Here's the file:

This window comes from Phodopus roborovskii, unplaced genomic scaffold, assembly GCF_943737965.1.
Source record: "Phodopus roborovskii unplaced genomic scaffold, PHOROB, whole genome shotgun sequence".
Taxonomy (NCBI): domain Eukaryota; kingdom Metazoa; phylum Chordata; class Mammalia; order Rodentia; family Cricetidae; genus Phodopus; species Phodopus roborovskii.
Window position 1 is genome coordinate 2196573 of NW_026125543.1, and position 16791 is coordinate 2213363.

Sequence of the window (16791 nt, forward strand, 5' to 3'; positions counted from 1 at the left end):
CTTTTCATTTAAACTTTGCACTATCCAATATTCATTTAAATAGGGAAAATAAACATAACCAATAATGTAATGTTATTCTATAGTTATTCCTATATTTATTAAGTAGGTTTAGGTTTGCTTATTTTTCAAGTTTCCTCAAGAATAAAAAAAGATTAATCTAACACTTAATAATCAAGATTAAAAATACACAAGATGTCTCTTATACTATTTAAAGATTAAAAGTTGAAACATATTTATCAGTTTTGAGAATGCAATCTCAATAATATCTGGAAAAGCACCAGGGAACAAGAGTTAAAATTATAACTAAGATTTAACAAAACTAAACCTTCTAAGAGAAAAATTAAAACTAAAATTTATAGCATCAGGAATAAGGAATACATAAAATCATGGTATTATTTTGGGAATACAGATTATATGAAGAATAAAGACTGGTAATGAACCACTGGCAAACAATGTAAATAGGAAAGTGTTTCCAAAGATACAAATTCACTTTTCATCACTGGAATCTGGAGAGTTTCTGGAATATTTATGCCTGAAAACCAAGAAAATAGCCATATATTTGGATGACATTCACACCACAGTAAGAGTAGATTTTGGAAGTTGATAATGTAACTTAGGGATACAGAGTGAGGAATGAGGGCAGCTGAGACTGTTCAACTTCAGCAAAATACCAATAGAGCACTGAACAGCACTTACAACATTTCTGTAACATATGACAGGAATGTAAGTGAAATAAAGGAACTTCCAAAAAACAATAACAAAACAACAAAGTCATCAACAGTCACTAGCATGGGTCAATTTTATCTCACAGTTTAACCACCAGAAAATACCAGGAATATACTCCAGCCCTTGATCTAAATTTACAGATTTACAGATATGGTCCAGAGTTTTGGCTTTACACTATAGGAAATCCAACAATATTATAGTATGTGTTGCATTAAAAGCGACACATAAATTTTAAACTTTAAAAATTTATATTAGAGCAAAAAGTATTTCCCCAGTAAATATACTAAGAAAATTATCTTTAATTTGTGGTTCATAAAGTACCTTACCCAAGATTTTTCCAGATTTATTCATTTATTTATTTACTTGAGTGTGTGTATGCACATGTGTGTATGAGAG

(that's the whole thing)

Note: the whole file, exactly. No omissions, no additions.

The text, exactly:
This window comes from Phodopus roborovskii, unplaced genomic scaffold, assembly GCF_943737965.1.
Source record: "Phodopus roborovskii unplaced genomic scaffold, PHOROB, whole genome shotgun sequence".
Taxonomy (NCBI): domain Eukaryota; kingdom Metazoa; phylum Chordata; class Mammalia; order Rodentia; family Cricetidae; genus Phodopus; species Phodopus roborovskii.
Window position 1 is genome coordinate 2196573 of NW_026125543.1, and position 16791 is coordinate 2213363.

Sequence of the window (16791 nt, forward strand, 5' to 3'; positions counted from 1 at the left end):
CTTTTCATTTAAACTTTGCACTATCCAATATTCATTTAAATAGGGAAAATAAACATAACCAATAATGTAATGTTATTCTATAGTTATTCCTATATTTATTAAGTAGGTTTAGGTTTGCTTATTTTTCAAGTTTCCTCAAGAATAAAAAAAGATTAATCTAACACTTAATAATCAAGATTAAAAATACACAAGATGTCTCTTATACTATTTAAAGATTAAAAGTTGAAACATATTTATCAGTTTTGAGAATGCAATCTCAATAATATCTGGAAAAGCACCAGGGAACAAGAGTTAAAATTATAACTAAGATTTAACAAAACTAAACCTTCTAAGAGAAAAATTAAAACTAAAATTTATAGCATCAGGAATAAGGAATACATAAAATCATGGTATTATTTTGGGAATACAGATTATATGAAGAATAAAGACTGGTAATGAACCACTGGCAAACAATGTAAATAGGAAAGTGTTTCCAAAGATACAAATTCACTTTTCATCACTGGAATCTGGAGAGTTTCTGGAATATTTATGCCTGAAAACCAAGAAAATAGCCATATATTTGGATGACATTCACACCACAGTAAGAGTAGATTTTGGAAGTTGATAATGTAACTTAGGGATACAGAGTGAGGAATGAGGGCAGCTGAGACTGTTCAACTTCAGCAAAATACCAATAGAGCACTGAACAGCACTTACAACATTTCTGTAACATATGACAGGAATGTAAGTGAAATAAAGGAACTTCCAAAAAACAATAACAAAACAACAAAGTCATCAACAGTCACTAGCATGGGTCAATTTTATCTCACAGTTTAACCACCAGAAAATACCAGGAATATACTCCAGCCCTTGATCTAAATTTACAGATTTACAGATATGGTCCAGAGTTTTGGCTTTACACTATAGGAAATCCAACAATATTATAGTATGTGTTGCATTAAAAGCGACACATAAATTTTAAACTTTAAAAATTTATATTAGAGCAAAAAGTATTTCCCCAGTAAATATACTAAGAAAATTATCTTTAATTTGTGGTTCATAAAGTACCTTACCCAAGATTTTTCCAGATTTATTCATTTATTTATTTACTTGAGTGTGTGTATGCACATGTGTGTATGAGAG